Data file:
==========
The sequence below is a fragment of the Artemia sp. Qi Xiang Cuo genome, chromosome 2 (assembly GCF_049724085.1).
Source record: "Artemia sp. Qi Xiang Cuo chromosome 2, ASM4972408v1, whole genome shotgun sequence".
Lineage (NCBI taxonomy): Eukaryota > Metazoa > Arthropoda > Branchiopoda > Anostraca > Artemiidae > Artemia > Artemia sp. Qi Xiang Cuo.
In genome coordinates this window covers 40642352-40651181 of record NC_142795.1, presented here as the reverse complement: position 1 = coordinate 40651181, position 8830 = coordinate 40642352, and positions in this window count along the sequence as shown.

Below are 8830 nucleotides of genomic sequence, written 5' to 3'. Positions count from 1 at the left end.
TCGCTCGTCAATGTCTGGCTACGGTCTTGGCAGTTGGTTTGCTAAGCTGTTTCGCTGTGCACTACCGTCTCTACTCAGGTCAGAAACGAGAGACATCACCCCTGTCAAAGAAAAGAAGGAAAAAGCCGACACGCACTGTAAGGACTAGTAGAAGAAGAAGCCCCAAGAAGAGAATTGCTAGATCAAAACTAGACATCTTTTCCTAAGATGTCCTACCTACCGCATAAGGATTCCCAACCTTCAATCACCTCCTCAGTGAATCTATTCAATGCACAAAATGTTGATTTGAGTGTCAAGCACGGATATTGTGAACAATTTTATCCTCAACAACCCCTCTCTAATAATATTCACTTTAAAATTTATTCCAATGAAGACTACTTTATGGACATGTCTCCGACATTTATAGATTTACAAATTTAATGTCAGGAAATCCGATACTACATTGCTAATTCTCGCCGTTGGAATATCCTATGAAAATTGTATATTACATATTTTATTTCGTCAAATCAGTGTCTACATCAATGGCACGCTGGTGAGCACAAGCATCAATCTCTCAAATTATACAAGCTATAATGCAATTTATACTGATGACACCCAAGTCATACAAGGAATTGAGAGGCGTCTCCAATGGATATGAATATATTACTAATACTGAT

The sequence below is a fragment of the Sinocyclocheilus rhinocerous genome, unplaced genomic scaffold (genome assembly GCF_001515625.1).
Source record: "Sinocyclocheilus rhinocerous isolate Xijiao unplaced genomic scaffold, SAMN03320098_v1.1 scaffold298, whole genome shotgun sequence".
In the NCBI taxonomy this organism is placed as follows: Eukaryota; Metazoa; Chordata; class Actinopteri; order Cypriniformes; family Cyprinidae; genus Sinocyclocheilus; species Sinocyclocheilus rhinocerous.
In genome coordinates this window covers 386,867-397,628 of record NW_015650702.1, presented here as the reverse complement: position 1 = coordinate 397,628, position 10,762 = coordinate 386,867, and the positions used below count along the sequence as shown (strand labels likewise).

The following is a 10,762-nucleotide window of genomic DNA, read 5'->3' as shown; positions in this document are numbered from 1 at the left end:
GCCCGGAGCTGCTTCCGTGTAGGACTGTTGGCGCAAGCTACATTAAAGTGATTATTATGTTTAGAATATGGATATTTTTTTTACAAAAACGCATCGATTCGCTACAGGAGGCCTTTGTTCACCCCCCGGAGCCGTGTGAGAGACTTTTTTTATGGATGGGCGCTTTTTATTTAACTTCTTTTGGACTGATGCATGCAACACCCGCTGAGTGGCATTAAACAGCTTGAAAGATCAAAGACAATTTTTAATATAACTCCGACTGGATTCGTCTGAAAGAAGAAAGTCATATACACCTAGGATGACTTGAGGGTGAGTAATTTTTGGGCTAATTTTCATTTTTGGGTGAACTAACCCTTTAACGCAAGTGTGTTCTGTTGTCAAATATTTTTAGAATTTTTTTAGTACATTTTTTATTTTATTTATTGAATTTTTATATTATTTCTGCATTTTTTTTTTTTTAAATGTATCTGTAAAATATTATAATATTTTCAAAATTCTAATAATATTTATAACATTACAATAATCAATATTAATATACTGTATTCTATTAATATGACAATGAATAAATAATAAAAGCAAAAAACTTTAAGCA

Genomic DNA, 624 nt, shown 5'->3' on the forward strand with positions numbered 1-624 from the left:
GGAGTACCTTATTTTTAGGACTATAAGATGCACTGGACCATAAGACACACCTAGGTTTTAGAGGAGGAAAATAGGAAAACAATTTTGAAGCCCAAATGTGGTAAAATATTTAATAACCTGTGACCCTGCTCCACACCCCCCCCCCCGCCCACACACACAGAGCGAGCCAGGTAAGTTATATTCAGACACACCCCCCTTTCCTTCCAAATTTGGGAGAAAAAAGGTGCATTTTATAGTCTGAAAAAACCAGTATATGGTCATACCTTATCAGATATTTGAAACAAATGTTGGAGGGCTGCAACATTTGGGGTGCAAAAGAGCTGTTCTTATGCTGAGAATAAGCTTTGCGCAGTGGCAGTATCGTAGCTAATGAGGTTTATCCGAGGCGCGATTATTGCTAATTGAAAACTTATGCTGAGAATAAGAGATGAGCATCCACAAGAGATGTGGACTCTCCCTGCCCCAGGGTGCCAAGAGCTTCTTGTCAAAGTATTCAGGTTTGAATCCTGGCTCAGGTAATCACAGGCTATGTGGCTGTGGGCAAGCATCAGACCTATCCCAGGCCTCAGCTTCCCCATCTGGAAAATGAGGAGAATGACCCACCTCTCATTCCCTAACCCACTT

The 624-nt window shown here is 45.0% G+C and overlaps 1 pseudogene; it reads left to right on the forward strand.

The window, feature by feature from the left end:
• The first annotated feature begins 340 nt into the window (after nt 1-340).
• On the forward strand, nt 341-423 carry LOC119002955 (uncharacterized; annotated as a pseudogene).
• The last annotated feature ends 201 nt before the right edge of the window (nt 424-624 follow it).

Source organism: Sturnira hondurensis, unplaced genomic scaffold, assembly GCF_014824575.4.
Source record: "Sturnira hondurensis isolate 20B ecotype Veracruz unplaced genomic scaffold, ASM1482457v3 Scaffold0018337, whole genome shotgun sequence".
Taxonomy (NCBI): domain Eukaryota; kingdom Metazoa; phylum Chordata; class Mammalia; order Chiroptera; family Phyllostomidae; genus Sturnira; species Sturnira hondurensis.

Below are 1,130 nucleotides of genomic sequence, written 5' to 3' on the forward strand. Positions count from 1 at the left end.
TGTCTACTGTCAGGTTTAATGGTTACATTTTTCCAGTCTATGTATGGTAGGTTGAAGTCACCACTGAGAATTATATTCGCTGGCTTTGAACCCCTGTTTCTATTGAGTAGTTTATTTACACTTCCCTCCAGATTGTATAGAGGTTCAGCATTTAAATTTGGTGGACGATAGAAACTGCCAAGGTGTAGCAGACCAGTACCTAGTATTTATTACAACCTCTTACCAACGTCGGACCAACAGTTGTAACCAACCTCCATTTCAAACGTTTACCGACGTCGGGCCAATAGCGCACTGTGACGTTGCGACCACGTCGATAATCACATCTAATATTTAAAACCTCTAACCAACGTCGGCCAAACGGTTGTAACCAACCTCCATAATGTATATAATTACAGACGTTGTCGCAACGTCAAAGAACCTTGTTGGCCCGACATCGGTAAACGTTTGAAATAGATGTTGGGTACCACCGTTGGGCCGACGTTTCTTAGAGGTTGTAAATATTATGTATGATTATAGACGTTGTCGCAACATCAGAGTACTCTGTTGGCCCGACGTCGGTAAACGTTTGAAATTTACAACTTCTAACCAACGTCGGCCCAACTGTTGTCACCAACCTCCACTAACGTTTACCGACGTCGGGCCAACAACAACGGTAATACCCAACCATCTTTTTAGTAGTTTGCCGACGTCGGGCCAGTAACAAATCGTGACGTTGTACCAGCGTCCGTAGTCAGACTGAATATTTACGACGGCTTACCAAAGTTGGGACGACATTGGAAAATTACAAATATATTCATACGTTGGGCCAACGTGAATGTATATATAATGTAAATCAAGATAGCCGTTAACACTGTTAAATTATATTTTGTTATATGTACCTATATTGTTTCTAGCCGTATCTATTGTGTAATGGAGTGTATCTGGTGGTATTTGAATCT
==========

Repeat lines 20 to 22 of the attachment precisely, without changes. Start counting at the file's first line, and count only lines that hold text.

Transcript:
Source organism: Sturnira hondurensis, unplaced genomic scaffold, assembly GCF_014824575.4.
Source record: "Sturnira hondurensis isolate 20B ecotype Veracruz unplaced genomic scaffold, ASM1482457v3 Scaffold0018337, whole genome shotgun sequence".
Taxonomy (NCBI): domain Eukaryota; kingdom Metazoa; phylum Chordata; class Mammalia; order Chiroptera; family Phyllostomidae; genus Sturnira; species Sturnira hondurensis.